A Dashboard for Trade Policy Diagnostics

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This paper organises trade policy measures into those that address the ‘negative’ (e.g. tariffs) and the ‘positive’ (e.g. institutions like fair-trade). These measures are collected in a dashboard with links to online sources. The paper shows how trade outcomes can be linked to the measures in the dashboard after selecting a comparator group for the country of interest.

 

The set of measures that affect international trade in goods and services defines trade policy. Trade policies affect trade costs. ‘Good’ trade policy seeks to minimise trade costs. Traditionally trade policy was restricted to measures imposed at the border (tariffs, import quotas, export taxes, subsidies). It is now recognised that trade costs extend beyond border measures to include ‘behind-the-border’ measures (logistics, regulations). Trade costs also depend on the quality of the institutional environment (completeness of contracts and enforcement). This primer proposes elements of a ‘good trade policy’ for an African country where the context is country-specific but where common geographical characteristics, common policies, and common market failures often prevail.

Based on the strong evidence that countries with more open trade policies have superior performance along several economic dimensions, it is assumed the central objective of trade policy in Africa should be to reduce trade costs. For expository purposes, measures are classified into those aimed at dismantling cost-raising policies–i.e. letting market work– and those aiming at making markets work, i.e. those addressing ‘market failures’. The former policies (completing the negative agenda) release resources while the latter (the positive agenda) require expenditures and the allocation of scarce funds. Measures to be addressed at the level of the Regional Economic Communities (RECs) are listed separately.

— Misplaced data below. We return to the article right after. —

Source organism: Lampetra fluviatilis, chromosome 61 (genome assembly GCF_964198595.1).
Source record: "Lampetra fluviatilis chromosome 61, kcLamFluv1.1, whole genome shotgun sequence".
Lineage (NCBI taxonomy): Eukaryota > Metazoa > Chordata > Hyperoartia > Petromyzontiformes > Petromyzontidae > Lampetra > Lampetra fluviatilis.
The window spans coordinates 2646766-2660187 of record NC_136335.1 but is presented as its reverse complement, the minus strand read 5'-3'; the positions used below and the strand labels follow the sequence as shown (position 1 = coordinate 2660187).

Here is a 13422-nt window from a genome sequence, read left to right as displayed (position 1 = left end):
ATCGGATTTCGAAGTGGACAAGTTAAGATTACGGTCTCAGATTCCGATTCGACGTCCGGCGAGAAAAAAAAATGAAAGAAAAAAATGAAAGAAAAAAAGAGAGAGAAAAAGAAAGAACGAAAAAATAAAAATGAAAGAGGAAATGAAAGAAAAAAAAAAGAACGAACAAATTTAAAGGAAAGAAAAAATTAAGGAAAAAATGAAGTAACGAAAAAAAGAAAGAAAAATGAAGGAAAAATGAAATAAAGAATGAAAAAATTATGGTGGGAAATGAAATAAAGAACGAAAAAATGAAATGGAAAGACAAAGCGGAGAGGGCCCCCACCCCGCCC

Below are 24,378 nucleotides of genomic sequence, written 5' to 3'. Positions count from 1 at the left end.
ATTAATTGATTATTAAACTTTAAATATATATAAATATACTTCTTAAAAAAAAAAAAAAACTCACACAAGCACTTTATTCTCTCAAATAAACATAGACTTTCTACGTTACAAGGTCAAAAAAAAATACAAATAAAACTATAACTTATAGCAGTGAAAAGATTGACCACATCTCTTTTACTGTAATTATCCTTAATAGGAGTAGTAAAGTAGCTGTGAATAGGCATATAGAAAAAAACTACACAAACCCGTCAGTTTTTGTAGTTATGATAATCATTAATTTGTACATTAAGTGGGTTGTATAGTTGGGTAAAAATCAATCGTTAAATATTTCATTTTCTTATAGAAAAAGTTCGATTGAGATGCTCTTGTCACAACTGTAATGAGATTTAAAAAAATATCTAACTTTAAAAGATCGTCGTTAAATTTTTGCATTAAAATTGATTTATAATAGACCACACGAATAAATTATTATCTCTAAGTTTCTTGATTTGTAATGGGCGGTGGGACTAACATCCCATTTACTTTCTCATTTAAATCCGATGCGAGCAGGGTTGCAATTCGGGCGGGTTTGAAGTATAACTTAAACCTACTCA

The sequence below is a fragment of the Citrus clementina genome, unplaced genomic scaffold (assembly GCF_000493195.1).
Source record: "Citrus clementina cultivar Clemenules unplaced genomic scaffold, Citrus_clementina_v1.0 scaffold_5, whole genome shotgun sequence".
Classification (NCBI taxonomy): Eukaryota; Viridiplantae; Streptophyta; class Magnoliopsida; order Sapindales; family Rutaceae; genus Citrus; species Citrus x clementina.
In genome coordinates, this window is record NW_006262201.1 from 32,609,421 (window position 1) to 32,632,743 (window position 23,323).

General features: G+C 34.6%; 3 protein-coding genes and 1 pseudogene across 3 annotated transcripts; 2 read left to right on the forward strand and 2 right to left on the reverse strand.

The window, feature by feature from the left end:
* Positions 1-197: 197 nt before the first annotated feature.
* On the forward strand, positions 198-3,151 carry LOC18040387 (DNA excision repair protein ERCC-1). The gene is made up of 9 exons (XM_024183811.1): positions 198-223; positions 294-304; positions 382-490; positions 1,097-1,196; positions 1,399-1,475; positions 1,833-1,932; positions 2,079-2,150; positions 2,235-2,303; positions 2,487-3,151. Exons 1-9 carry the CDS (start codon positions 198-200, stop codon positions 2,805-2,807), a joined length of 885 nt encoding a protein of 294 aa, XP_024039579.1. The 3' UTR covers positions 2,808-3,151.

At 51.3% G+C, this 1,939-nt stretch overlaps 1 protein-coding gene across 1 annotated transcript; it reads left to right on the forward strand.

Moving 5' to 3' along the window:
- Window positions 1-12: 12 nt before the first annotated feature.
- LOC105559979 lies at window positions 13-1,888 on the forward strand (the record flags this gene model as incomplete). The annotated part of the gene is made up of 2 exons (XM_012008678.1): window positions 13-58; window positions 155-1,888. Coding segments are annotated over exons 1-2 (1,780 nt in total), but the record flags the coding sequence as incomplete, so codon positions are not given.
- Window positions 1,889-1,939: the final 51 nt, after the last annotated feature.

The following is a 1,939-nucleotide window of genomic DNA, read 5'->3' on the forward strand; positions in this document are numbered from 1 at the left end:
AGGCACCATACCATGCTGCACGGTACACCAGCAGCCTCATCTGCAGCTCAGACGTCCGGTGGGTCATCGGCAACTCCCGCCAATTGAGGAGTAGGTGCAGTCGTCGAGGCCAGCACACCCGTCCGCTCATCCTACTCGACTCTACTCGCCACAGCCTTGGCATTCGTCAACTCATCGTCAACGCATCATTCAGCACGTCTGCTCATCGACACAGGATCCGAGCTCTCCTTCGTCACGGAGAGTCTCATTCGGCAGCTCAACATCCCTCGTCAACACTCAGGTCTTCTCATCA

A dashboard of indicators describing trade outcomes serves to identify policy measures. Elements for inclusion in trade policy packages will be country-specific, but likely to include:

Negative agenda:

  • Raise the profitability of agricultural activities by reducing (and eventually removing) the bias against agriculture.
  • Widen the tax base by implementing an accompanying fiscal reform.
  • For renewable resources with ill-defined property rights, export controls can help conservation until improvements in the property-right regime.
  • To support emerging activities (i.e. infant-industry protection) design results-based measures (meeting market share targets in X years to benefit from support).

Positive Agenda:

  • In the short-run, improving customs management as agreed by all WTO members in the TFA.
  • Over the longer-run, improve the quality of domestic contracting institutions including the activities and efficiency of TPOs
  • Evaluate, in view of developing, private trade institutions (fair-trade, voluntary standards, trading platforms)

Deepening integration along the RECs:

  • Ensure access to intermediate inputs at world prices by reducing external tariffs to 1-2-band tariff schedules, a sine qua non to participate in GVCs.
  • Emphasise deep integration by including services and other regulations in the negotiating agenda.
  • Carry out diagnostics at the REC level, an opportunity to monitor the application of decisions decided at the REC level.

Four annexes and annotated references complete the paper.